Pre1955HolyWeek.com         

"What earlier generations held as sacred, remains sacred and great for us too, and it cannot be all of a sudden entirely forbidden or even considered harmful. It behooves all of us to preserve the riches which have developed in the Church’s faith and prayer, and to give them their proper place." 

          Letter of Pope Benedict XVI to the Bishops of the World to Present the "Motu Proprio".

+  Pre-1955 HOLY WEEK    +

resources

"Traditional Holy Week" 

This page is offered as a resource for those interested in the promotion and preservation of the Sacred Triduum of the “older liturgical tradition” (n. 33, Universae Ecclesiae, the instruction on the application of the Apostolic Letter Summorum Pontificum). During his Easter Vigil homily in 2011, Pope Benedict XVI spoke of traditional Holy Week as “before the reform [when] there were twelve Old Testament readings,” helping us to more clearly understand the reference to “older liturgical tradition” in Universae Ecclesiae. While some may argue that this reference was not the intent of that document, the reform of the Holy Week liturgies promulgated in 1955 was clearly not traditional, but served as a transitional liturgy that was experimental at best. Pope Paul VI, in his Apostolic Constitution of the Roman Missal, demonstrates this openly: "It was felt necessary to revise and enrich the formulae of the Roman Missal. The first stage of such a reform was the work of Our Predecessor Pius XII with the reform of the Easter Vigil and the rites of Holy Week, which constituted the first step in the adaptation of the Roman Missal to the contemporary way of thinking.” These “contemporary way of thinking” adaptations frequently broke from ancient practices which deeply expressed the meaning of the rites themselves, replacing traditions passed down to us from ancient times. Since these unprecedented innovations eliminated or obscured traditional meaning, they directly impacted the root of Catholic liturgy and thus potentially the lex orandi, lex credendi of both the faithful and the clergy.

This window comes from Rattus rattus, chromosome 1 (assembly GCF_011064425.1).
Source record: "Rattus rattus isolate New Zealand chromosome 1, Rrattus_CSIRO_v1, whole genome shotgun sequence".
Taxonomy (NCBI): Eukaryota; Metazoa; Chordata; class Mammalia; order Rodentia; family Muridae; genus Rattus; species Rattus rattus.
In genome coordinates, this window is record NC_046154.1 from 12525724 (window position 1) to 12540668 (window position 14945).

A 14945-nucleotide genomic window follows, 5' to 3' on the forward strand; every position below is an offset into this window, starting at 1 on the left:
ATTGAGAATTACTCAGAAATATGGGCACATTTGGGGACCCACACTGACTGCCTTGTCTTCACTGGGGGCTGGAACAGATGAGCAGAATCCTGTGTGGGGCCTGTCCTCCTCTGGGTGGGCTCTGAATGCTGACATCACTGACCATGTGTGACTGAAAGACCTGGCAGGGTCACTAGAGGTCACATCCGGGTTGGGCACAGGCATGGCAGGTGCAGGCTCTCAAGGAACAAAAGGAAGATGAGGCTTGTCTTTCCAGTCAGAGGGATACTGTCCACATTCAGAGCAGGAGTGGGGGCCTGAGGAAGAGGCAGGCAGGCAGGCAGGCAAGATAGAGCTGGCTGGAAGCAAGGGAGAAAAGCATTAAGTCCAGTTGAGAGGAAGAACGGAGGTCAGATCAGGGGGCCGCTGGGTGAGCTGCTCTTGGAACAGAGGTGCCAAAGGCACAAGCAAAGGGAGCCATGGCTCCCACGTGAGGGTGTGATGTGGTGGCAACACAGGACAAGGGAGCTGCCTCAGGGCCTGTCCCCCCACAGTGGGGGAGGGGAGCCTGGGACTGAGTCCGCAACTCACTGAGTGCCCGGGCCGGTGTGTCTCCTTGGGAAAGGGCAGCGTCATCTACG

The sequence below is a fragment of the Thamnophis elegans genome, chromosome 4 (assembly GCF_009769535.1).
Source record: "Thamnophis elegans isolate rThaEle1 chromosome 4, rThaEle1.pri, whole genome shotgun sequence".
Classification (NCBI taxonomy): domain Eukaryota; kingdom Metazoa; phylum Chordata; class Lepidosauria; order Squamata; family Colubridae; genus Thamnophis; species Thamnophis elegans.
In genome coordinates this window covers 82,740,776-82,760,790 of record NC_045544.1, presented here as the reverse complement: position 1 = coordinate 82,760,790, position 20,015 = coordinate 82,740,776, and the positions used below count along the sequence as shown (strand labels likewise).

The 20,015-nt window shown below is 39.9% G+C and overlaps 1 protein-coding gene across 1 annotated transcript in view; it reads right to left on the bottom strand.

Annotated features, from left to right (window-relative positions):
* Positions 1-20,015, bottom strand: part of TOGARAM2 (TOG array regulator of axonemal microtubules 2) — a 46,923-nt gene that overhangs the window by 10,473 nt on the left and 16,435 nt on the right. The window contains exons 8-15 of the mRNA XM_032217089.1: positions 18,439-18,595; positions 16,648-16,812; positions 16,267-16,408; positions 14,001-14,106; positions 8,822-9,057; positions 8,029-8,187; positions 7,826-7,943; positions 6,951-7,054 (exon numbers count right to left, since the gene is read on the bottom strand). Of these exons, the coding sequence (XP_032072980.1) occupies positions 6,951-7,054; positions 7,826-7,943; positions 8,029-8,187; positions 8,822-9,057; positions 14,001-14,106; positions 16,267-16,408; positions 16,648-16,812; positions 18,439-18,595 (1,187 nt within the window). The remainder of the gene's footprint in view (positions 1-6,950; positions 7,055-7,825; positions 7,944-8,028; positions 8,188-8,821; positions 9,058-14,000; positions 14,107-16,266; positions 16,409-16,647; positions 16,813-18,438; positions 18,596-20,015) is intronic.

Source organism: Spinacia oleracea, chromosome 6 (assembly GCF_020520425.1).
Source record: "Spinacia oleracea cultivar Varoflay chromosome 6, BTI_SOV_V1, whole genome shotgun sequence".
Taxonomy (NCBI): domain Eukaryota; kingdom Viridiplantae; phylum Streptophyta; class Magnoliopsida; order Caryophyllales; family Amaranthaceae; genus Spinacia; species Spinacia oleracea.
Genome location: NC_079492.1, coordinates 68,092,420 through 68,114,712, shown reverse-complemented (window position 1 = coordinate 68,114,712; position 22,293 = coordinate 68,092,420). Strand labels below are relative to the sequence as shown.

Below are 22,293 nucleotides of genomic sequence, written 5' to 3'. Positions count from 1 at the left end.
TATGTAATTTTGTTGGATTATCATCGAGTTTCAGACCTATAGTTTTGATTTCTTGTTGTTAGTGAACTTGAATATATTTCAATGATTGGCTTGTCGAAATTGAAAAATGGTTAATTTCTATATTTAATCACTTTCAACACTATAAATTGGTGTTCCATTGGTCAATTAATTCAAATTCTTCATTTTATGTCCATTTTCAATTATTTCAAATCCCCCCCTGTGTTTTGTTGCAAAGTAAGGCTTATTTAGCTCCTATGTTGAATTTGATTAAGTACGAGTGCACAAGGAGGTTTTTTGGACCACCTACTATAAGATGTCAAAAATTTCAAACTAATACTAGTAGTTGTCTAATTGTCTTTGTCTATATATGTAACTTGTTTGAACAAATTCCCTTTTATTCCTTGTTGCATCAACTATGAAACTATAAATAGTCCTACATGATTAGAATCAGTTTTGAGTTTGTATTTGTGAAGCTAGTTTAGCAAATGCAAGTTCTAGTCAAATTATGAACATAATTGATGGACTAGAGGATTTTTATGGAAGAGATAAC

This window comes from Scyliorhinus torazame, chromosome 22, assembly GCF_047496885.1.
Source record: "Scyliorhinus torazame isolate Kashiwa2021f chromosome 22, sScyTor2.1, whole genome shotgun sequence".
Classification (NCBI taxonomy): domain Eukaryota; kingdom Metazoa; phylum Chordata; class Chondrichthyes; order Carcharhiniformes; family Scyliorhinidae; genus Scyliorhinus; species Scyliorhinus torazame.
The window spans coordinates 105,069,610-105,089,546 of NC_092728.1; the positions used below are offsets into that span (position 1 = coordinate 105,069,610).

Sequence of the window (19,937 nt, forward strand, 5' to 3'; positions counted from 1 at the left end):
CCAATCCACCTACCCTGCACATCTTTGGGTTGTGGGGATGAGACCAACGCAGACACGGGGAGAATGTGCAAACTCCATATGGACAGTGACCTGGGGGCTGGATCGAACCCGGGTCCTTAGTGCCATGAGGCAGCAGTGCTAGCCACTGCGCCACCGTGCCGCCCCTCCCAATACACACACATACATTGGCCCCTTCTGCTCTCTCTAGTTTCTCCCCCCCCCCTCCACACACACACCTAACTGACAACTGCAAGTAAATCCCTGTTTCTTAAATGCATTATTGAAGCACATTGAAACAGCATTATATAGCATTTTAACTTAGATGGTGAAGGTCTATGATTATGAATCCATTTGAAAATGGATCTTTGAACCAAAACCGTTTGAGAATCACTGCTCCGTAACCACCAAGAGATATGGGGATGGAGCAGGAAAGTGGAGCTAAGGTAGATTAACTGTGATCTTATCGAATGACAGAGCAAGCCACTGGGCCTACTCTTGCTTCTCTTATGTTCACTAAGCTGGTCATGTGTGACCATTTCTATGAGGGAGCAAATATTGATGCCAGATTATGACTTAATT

Therefore the purpose of this site is not, as some might say, a “desire to go backward,” as if to presume that what is older is better, but rather to simply take up again the traditional sensus fidelium in conformity with the perennial Christian tradition. Holy Mother Church has always considered Holy Week the great “Holy of Holies,” a liturgical, catechetical and devotional summit profoundly expressed by its ancient and untouchable ceremonies. The growing desire by so many faithful and clergy for the pre-1955 Holy week stems from our love of the Church and her holy rites, and our longing to more profoundly dispose ourselves to worthily participate in these most august mysteries of our Redemption, in union with our dear Blessed Lord and His Most Holy Mother.

Pope St. John XXIII venerating the Cross on Good Friday according to  the older pre-1955 rubrics.

With that in mind, here you will find all that is needed for the faithful, as well as some liturgical aids for the Sacred Ministers and articles from various sources that critically examine the reformed liturgy of Holy Week. May these resources help us to a better understanding of this priceless jewel of our faith: the pre-1955 Holy Week liturgies.

Comments, suggestions, corrections and contributions to this page are greatly welcomed. Pastors and Religious are welcome to email if in need of practical or pastoral counsel regarding the implementation of the pre-1955 Holy Week. Note that where the Ordinary and Extraordinary Form Holy Week liturgies will be observed on the same day, the pre-1955 Holy Week liturgies leave the evening free for the Ordinary Form liturgies, since they are held in the late morning. However, in those places where the Extraordinary Form is used exclusively, the ceremony times may be kept according to either the pre-1955 or the 1955 "Restoration of Holy Week" rubrics. These are of course practical and “pastoral” suggestions that will not be found in any rubrical manual, but are derived from general consensus among those currently using the pre-1955 Holy Week in different parts of the world.